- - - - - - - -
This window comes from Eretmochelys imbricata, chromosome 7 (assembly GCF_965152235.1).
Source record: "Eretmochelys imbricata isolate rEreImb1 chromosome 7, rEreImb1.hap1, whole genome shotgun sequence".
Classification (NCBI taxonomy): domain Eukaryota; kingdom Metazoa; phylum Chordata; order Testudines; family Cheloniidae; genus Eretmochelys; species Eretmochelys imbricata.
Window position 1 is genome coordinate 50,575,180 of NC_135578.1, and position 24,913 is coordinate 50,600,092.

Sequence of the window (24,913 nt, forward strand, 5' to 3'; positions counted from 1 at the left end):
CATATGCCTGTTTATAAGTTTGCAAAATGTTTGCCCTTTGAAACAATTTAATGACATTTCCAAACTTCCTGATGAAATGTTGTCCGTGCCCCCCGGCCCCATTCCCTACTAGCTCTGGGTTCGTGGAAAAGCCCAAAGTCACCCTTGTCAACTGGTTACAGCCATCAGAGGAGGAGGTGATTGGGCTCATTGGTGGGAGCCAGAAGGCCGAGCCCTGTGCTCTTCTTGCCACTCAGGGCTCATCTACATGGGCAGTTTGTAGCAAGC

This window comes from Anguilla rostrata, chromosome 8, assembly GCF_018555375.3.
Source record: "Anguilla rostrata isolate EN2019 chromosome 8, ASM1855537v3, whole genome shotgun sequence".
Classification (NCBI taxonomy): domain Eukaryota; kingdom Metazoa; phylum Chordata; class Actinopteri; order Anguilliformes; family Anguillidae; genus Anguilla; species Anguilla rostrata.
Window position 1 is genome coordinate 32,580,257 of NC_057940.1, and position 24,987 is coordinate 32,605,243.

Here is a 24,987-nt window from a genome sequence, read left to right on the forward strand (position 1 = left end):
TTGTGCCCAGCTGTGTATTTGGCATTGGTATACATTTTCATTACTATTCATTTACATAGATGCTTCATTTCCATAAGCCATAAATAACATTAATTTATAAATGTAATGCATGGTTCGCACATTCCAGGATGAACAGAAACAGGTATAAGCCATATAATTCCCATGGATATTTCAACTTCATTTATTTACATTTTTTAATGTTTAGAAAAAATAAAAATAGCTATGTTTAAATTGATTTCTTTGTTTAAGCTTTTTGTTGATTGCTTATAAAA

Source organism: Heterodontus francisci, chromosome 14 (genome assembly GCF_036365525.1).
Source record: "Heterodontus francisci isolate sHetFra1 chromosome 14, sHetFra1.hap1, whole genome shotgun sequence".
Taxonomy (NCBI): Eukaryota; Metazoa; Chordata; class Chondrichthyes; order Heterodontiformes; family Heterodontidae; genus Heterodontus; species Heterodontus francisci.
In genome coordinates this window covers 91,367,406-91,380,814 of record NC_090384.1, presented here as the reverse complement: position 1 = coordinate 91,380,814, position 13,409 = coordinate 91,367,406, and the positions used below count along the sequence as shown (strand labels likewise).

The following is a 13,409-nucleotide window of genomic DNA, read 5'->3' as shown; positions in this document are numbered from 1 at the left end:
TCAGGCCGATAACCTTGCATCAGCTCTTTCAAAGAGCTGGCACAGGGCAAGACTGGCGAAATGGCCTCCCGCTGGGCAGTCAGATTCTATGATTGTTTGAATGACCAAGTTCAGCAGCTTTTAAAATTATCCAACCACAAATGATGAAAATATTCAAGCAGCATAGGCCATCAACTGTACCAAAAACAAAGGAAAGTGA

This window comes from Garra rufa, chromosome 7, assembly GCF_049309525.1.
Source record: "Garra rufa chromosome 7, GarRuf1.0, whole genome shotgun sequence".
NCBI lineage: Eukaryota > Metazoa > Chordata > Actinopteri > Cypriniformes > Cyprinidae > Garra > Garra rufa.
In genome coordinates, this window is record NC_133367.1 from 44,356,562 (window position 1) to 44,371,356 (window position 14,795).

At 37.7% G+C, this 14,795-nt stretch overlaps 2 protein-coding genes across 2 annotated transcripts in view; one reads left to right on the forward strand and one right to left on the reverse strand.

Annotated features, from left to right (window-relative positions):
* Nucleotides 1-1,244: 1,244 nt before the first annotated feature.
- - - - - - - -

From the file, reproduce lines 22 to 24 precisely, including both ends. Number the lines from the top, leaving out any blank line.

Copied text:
In genome coordinates, this window is record NC_133367.1 from 44,356,562 (window position 1) to 44,371,356 (window position 14,795).

At 37.7% G+C, this 14,795-nt stretch overlaps 2 protein-coding genes across 2 annotated transcripts in view; one reads left to right on the forward strand and one right to left on the reverse strand.

Annotated features, from left to right (window-relative positions):